1. “He hits the age requirement perfectly so I know it’s best because that’s what the schools accept.”

No. Just no. The age requirement now is that the child must turn five before August 1 in order to begin Kindergarten. This doesn’t mean that you have to start your child. You have the option to do daycare for another year or find a non-public preschool. But starting in Kindergarten with the intention of doing two years of Kindergarten is not an option anymore; schools will fight you on it and they have to. So don’t even try.

If you ask me, the age requirement should be five by March 1 of the year that children will begin school in August…that’s six months difference from what the requirement is now. The issue actually lies within maturity.

And for those of you saying your child is definitely ready maturity-wise too…guess what? Those issues usually don’t show up until around 2nd grade or after. Do you know how much kids learn from other kids on the playground now? You can’t be there to protect him from that information. Another year of growing is a must. And don’t even get me started on middle school. As a middle school teacher, I could tell you within a day which kids are younger than all the other kids and were started too early. How about driving? When the others kids are turning 16 and your kid has another 9 months to go, how will that feel? How about turning 18 when your kid is already in college?

Not once have I ever met a parent who regretted waiting a year, but I meet parents all the time who regret starting their child in Kindergarten too early.

            So my hope is that I have helped you understand the benefits of holding your kid just one more year. The requirements of Kindergarten are not always openly expressed to parents. The amount of time kids are expected to be in “learning mode” is enormous. And if you did make the decision to send your child but are still kind of hesitant, it’s not too late. School has not started yet and even if Kindergarten roundup already happened, you have time to change your mind. So do it.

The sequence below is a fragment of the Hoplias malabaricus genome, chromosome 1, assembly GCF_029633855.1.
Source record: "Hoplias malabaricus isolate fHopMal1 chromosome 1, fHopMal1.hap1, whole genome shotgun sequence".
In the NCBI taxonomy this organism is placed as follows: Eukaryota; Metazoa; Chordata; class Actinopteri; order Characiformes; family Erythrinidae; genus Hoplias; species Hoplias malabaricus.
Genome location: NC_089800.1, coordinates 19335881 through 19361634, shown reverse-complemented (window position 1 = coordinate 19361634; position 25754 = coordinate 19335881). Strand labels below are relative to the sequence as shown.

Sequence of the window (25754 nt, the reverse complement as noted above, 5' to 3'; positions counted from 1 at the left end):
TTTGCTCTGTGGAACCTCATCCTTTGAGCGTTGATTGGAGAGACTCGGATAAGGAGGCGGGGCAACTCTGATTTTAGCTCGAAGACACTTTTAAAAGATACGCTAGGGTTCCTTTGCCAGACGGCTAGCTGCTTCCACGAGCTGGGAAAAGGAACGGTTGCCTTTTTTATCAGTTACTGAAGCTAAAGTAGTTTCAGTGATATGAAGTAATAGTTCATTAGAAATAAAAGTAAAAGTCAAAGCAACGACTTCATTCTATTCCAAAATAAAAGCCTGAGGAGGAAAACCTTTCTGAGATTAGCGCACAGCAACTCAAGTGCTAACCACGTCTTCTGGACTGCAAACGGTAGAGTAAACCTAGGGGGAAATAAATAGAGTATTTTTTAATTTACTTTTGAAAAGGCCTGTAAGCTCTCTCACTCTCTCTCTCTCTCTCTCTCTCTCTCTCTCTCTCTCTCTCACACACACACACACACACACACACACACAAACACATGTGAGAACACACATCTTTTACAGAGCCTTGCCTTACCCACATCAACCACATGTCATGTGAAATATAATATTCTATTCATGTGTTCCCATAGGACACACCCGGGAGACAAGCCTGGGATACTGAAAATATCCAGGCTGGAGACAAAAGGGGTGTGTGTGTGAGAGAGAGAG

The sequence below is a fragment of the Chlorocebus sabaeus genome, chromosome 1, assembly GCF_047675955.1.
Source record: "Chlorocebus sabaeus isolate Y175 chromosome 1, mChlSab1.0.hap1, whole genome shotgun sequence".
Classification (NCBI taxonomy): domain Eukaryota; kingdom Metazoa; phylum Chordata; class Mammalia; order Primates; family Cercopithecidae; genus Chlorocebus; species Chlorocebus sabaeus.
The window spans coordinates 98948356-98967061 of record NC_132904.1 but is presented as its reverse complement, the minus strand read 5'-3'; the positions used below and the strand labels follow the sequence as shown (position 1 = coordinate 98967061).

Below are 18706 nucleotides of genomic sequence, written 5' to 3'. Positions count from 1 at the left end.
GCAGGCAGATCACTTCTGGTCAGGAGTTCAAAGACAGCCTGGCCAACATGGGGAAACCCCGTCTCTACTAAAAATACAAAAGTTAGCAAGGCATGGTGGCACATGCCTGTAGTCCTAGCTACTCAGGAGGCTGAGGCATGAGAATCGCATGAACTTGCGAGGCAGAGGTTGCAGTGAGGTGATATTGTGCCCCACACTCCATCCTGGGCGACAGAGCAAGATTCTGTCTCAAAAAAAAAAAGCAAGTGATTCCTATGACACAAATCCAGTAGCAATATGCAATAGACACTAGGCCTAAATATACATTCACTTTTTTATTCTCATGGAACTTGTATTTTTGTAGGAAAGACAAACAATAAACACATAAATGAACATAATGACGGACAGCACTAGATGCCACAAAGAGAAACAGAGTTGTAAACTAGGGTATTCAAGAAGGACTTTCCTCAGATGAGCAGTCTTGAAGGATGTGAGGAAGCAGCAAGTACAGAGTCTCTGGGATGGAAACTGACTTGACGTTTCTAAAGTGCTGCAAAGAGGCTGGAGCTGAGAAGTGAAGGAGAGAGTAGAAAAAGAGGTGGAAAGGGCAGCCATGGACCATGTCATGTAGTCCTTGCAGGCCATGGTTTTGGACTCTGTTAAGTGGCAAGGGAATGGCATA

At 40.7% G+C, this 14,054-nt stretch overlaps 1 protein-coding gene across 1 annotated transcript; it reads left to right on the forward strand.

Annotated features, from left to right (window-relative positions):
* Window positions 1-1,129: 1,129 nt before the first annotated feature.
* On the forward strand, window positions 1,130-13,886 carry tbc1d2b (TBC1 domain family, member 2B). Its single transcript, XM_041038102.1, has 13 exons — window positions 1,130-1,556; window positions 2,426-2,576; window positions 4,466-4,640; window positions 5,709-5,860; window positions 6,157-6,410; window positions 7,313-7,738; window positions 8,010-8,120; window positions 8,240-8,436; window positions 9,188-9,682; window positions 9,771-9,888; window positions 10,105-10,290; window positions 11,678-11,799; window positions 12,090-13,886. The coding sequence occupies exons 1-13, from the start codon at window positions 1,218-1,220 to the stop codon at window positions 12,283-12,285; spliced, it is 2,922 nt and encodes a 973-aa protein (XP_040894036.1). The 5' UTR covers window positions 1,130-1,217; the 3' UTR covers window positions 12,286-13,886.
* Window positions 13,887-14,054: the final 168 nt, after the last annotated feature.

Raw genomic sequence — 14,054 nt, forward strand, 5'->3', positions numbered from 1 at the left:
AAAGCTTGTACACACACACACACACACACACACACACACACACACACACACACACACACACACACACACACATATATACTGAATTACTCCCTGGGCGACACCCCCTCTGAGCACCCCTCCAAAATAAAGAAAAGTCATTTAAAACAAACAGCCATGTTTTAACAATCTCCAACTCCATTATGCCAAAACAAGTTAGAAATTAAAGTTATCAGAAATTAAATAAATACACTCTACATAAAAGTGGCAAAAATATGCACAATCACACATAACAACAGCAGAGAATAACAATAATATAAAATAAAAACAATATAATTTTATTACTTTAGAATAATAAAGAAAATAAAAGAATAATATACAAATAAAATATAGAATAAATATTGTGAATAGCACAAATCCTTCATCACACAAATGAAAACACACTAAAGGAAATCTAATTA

On a personal note, my youngest will be one of the oldest in his class this coming year. He will begin Kindergarten in August. Asher turned SIX on May 5th. There was never a question, my husband and I always knew we would wait until he was six. We are thrilled we decided to wait. You just can’t put a price on having that one more year of true childhood before the pressures of school begin. Happy pre-school graduation Asher! And have a blast in Kindergarten this year! We know you are ready!

Bailey Koch

The story of Bailey Koch finding her love for and strength in writing begins with near tragedy. In February of 2012, Bailey's husband was nearly killed in a head-on collision with a semi truck. As a method of getting information to friends and family, Bailey began a Caring Bridge page. Immediately, others began commenting that Bailey should be a writer. "Yeah right!" Bailey thought. "There's no way I could do that!" "Never Alone: A Husband and Wife's Journey with Depression and Faith" was published in March 2015 and is written by Jeremy and Bailey Koch. It details their struggles with severe depression and the journey toward understanding their purpose, accepting help, and finding faith. High school sweethearts, Jeremy and Bailey know their lives were meant for each other and to help others by being honest about their story. They are proud parents of two beautiful, and often rambunctious, boys, Hudson and Asher. You can learn more about their journey and even purchase the eBook or paperback copy of "Never Alone" at www.jeremyandbailey.com. Additionally, a new book written for families to open up a conversation about the reality of Depression is now available. "When the House Feels Sad: Helping You Understand Depression" is available at www.jeremyandbailey.com as well. Jeremy and Bailey found their purpose in helping others find hope when suffering from a disability, especially unseen illnesses like depression. Jeremy, who suffers from suicidal thoughts, continues to learn to live, not simply stay alive, through hope from God and the acceptance of help. Bailey is his biggest supporter and left her teaching job, after being in public education for seven years, to focus on what the two know to be God's plan. Bailey now works as a Lecturer in Teacher Education at the University of Nebraska at Kearney and will graduate with her doctoral degree in Special Education from Walden University sometime in 2019. Jeremy and Bailey co-own and operate Natural Escapes, a landscaping and greenhouse services business that also includes a paint your own pottery and canvas family art studio. The passion to advocate for those who can't easily advocate for themselves is strong. Bailey has a message of hope and acceptance for all; she has plans to completely demolish the societal stigma attached to mental illness.